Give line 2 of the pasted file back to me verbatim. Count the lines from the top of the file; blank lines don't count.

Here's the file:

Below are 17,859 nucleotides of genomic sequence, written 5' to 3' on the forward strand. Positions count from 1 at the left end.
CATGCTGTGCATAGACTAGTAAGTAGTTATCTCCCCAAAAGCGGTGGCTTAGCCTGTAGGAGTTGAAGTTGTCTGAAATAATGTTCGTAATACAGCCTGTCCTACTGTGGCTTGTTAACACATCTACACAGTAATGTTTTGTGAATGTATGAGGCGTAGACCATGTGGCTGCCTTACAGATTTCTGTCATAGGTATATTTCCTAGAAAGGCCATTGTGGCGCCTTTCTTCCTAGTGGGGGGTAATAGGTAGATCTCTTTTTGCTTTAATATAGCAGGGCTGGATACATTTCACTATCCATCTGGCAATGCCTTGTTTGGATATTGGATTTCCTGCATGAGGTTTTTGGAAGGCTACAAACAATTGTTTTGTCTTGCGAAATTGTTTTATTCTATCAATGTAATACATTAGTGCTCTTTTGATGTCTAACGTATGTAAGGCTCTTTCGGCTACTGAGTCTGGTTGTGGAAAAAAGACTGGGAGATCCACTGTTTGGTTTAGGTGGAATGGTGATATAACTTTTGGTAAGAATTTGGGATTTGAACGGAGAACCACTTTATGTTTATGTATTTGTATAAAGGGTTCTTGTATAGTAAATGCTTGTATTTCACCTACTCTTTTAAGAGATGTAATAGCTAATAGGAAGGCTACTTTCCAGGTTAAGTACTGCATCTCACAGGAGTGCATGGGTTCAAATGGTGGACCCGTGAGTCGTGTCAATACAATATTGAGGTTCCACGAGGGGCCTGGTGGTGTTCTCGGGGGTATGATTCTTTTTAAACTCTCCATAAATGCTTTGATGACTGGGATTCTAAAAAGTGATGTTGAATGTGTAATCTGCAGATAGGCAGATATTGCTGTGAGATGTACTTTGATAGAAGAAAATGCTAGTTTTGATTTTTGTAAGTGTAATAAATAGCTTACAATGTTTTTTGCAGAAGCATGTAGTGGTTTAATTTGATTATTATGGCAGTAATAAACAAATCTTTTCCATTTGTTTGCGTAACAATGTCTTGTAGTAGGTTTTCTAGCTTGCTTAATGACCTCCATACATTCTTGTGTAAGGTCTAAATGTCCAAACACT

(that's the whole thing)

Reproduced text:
CATGCTGTGCATAGACTAGTAAGTAGTTATCTCCCCAAAAGCGGTGGCTTAGCCTGTAGGAGTTGAAGTTGTCTGAAATAATGTTCGTAATACAGCCTGTCCTACTGTGGCTTGTTAACACATCTACACAGTAATGTTTTGTGAATGTATGAGGCGTAGACCATGTGGCTGCCTTACAGATTTCTGTCATAGGTATATTTCCTAGAAAGGCCATTGTGGCGCCTTTCTTCCTAGTGGGGGGTAATAGGTAGATCTCTTTTTGCTTTAATATAGCAGGGCTGGATACATTTCACTATCCATCTGGCAATGCCTTGTTTGGATATTGGATTTCCTGCATGAGGTTTTTGGAAGGCTACAAACAATTGTTTTGTCTTGCGAAATTGTTTTATTCTATCAATGTAATACATTAGTGCTCTTTTGATGTCTAACGTATGTAAGGCTCTTTCGGCTACTGAGTCTGGTTGTGGAAAAAAGACTGGGAGATCCACTGTTTGGTTTAGGTGGAATGGTGATATAACTTTTGGTAAGAATTTGGGATTTGAACGGAGAACCACTTTATGTTTATGTATTTGTATAAAGGGTTCTTGTATAGTAAATGCTTGTATTTCACCTACTCTTTTAAGAGATGTAATAGCTAATAGGAAGGCTACTTTCCAGGTTAAGTACTGCATCTCACAGGAGTGCATGGGTTCAAATGGTGGACCCGTGAGTCGTGTCAATACAATATTGAGGTTCCACGAGGGGCCTGGTGGTGTTCTCGGGGGTATGATTCTTTTTAAACTCTCCATAAATGCTTTGATGACTGGGATTCTAAAAAGTGATGTTGAATGTGTAATCTGCAGATAGGCAGATATTGCTGTGAGATGTACTTTGATAGAAGAAAATGCTAGTTTTGATTTTTGTAAGTGTAATAAATAGCTTACAATGTTTTTTGCAGAAGCATGTAGTGGTTTAATTTGATTATTATGGCAGTAATAAACAAATCTTTTCCATTTGTTTGCGTAACAATGTCTTGTAGTAGGTTTTCTAGCTTGCTTAATGACCTCCATACATTCTTGTGTAAGGTCTAAATGTCCAAACACT